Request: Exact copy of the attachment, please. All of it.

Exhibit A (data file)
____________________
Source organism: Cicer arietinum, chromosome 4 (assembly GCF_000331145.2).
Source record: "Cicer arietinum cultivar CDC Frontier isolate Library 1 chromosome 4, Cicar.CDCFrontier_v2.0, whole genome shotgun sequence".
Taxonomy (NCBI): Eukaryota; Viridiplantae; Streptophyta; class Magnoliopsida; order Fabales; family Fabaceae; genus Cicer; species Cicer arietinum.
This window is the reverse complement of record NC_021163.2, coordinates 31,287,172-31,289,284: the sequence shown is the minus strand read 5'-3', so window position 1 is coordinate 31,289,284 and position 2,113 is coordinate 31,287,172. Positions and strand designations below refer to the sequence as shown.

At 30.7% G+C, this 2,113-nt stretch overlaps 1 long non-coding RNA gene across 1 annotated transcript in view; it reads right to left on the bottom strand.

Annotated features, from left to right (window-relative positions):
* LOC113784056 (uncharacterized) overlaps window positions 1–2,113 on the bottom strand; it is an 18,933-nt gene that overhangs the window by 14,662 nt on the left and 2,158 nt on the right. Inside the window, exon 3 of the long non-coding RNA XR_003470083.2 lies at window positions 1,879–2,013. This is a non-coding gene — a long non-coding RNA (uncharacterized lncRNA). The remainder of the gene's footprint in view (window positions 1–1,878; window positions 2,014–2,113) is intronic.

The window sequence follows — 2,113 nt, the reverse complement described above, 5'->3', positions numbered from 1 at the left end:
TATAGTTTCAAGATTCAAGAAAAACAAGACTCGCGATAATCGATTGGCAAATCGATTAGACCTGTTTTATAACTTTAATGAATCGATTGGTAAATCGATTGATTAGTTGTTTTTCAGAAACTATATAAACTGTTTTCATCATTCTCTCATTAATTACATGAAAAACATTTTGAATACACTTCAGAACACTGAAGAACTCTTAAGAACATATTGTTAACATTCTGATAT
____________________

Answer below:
Source organism: Cicer arietinum, chromosome 4 (assembly GCF_000331145.2).
Source record: "Cicer arietinum cultivar CDC Frontier isolate Library 1 chromosome 4, Cicar.CDCFrontier_v2.0, whole genome shotgun sequence".
Taxonomy (NCBI): Eukaryota; Viridiplantae; Streptophyta; class Magnoliopsida; order Fabales; family Fabaceae; genus Cicer; species Cicer arietinum.
This window is the reverse complement of record NC_021163.2, coordinates 31,287,172-31,289,284: the sequence shown is the minus strand read 5'-3', so window position 1 is coordinate 31,289,284 and position 2,113 is coordinate 31,287,172. Positions and strand designations below refer to the sequence as shown.

At 30.7% G+C, this 2,113-nt stretch overlaps 1 long non-coding RNA gene across 1 annotated transcript in view; it reads right to left on the bottom strand.

Annotated features, from left to right (window-relative positions):
* LOC113784056 (uncharacterized) overlaps window positions 1–2,113 on the bottom strand; it is an 18,933-nt gene that overhangs the window by 14,662 nt on the left and 2,158 nt on the right. Inside the window, exon 3 of the long non-coding RNA XR_003470083.2 lies at window positions 1,879–2,013. This is a non-coding gene — a long non-coding RNA (uncharacterized lncRNA). The remainder of the gene's footprint in view (window positions 1–1,878; window positions 2,014–2,113) is intronic.

The window sequence follows — 2,113 nt, the reverse complement described above, 5'->3', positions numbered from 1 at the left end:
TATAGTTTCAAGATTCAAGAAAAACAAGACTCGCGATAATCGATTGGCAAATCGATTAGACCTGTTTTATAACTTTAATGAATCGATTGGTAAATCGATTGATTAGTTGTTTTTCAGAAACTATATAAACTGTTTTCATCATTCTCTCATTAATTACATGAAAAACATTTTGAATACACTTCAGAACACTGAAGAACTCTTAAGAACATATTGTTAACATTCTGATAT